Why not just pen a biography? It's been done, and by no less an authority than Mickey Mantle's wife, who put up with his wicked ways. Then too, the baseball legend is still a hero to many, and even if author Peter Golenbeck could track down some witnesses to confess, it would not be the same. In fiction, the author controls the characters, and he controls what they say and what they do and where they go.

Not to forget, but sex sells, and the sex life of a baseball legend should fly out of the book shop door. Isn't that what ReganBooks was all about, after all? Selling, and selling in big numbers? So what better book to promote than one with a huge baseball icon and lots of smut, with Marilyn Monroe tossed in the mix?

Robert Thiel of the Book Stall in Winnetka doesn't think the novel is going to make it. The problem is, the stories related in the book might have come from other ball players trading tales, hearsay that can't be proved or disproved. So it's not an authentic telling of Mantle's womanizing ways. And the dialogue, being in a novel, is all made up, so the average sports fan isn't likely to buy the book. A guy would know the difference between the fiction stacks and the sports section, apparently, and he won't bother with the novel because he wants the real thing. And there's the whole issue of a big hero being reduced to some weak, testosterone driven cad. Many would prefer that the hero remain on his pedestal and they don't care to hear about his clay feet.

First the expense of the O.J. pulping, and now the potential tanking of the next release. ReganBooks might be a going concern, but it's going into the red. Nothing a change of leadership can't fix.

Saturday, December 16, 2006

Hey, Hey, Hey, Goodbye

It wasn't so bad as all that, after all. There's been worse trash foisted on the reading public, hasn't there been? But to dump Judith Regan for some tasteless garbage? Sure and there's a bit more to the story than anyone will confess, I'd say.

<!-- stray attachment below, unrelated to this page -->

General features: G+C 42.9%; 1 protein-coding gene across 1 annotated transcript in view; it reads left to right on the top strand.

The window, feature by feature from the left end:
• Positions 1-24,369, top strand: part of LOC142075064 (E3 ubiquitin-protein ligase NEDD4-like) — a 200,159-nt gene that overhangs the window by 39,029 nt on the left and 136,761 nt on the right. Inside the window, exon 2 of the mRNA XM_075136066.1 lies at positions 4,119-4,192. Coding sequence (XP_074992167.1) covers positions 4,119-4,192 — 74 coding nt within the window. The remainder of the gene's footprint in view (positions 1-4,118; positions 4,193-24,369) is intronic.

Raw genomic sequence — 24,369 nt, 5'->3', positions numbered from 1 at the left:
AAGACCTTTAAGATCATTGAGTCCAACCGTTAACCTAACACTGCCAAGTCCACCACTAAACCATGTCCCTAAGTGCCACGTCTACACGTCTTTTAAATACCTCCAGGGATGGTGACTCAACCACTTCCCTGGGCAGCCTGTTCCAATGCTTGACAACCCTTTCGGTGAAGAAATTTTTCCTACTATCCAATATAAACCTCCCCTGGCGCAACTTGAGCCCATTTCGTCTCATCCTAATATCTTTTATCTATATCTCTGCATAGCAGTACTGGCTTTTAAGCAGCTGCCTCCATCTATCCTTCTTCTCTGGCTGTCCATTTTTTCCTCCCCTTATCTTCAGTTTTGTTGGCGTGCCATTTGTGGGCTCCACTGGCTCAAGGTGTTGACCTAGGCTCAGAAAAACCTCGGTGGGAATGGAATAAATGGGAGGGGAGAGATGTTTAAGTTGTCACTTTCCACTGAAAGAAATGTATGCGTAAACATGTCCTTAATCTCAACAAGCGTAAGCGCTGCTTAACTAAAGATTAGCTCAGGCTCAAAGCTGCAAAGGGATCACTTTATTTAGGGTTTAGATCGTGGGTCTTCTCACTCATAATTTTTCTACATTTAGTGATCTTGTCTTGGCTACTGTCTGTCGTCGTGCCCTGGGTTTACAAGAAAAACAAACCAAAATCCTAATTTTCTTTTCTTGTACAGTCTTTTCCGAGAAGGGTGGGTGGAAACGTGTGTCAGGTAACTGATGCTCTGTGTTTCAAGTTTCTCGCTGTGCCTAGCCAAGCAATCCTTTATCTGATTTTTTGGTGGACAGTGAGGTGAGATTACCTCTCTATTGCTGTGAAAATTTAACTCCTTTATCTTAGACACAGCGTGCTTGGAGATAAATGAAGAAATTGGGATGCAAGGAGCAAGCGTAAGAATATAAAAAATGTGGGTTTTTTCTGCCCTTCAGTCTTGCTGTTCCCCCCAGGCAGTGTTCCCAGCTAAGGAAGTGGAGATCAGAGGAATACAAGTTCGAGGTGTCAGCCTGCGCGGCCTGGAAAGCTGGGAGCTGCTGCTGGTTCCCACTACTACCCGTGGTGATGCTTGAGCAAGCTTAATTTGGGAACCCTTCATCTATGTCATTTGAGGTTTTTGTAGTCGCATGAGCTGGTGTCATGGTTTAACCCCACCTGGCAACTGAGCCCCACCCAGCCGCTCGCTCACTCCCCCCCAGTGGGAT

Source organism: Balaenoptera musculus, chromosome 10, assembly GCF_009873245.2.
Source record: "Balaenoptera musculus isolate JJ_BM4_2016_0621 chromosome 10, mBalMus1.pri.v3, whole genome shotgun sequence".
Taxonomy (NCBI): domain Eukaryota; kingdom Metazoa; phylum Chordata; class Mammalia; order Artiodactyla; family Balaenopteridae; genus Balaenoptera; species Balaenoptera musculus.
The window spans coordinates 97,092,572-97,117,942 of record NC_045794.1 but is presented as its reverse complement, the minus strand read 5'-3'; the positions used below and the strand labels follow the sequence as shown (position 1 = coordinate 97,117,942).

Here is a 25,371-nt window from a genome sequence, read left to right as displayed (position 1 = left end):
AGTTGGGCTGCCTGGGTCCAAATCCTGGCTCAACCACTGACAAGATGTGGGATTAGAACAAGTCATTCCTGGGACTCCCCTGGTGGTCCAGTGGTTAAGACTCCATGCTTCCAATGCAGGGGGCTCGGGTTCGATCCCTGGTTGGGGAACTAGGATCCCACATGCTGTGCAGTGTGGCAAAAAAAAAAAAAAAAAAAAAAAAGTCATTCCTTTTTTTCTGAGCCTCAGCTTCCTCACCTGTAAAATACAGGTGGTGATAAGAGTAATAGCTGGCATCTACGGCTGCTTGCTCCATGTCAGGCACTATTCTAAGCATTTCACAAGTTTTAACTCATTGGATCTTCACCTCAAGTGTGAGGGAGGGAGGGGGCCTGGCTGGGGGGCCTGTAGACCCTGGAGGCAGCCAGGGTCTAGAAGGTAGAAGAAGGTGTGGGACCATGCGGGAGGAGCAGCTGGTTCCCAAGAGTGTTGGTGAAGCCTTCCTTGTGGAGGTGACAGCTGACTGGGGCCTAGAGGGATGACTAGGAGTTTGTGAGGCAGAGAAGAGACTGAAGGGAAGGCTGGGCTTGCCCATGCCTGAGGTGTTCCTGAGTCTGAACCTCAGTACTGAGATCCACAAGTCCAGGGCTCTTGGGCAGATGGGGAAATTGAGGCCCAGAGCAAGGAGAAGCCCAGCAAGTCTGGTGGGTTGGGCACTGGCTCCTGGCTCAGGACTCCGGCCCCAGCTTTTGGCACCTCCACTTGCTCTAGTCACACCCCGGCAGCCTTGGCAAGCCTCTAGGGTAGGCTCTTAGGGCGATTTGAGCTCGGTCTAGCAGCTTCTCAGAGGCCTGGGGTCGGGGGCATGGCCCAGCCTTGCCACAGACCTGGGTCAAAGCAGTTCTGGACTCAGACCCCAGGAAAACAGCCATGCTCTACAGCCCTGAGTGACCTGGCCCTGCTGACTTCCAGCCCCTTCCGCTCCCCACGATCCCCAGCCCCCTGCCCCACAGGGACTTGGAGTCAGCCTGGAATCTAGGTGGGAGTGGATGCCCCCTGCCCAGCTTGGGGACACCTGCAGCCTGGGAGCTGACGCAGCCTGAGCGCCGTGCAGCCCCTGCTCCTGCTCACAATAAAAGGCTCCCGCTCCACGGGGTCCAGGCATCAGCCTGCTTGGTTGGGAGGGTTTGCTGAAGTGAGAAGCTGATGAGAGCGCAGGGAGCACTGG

Just like that, HarperCollins' own Jane Friedman announced that Judith Regan was terminated, effective immediately. The publishing program that she headed will carry on, however, due no doubt to their innocence in the entire fiasco. If I Did It brought Ms. Regan a step too far down the road to the dumpster of publishing. Garbage is one thing, but when the garbage reeks, well, it's time to dispose of it properly.

Not that Judith was responsible for anything high end to begin with. She was the one who brought out the celebrity books, the ghost-written bits of nothing that sold well enough. As the head of her own imprint at HarperCollins, she kept doing what she did best, churning out nonsense with relatively infamous names plastered on the front cover. Who could forget that stellar piece of literary excellence, How To Make Love Like A Porn Star. Can't get enough of the do it yourself books, especially at holiday gift-giving time.

Okay, so there was some funny business with her and the New York City Police Commissioner around the time of the 9/11 tragedy, but then she moved to LA to concentrate on her main area of expertise. If she was not getting along with Jane Friedman, they had an entire country between them to act as a buffer. Besides, Ms. Regan was into the tabloid trash that was the stock in trade of owner Rupert Murdoch, so what's not to like?

The O.J. book was ready to ship, printed and boxed and labelled. O.J. or his selected underling had cash in hand, payment for his time and efforts. The ghostwriter had been paid. And then it all went off to the pulp factory.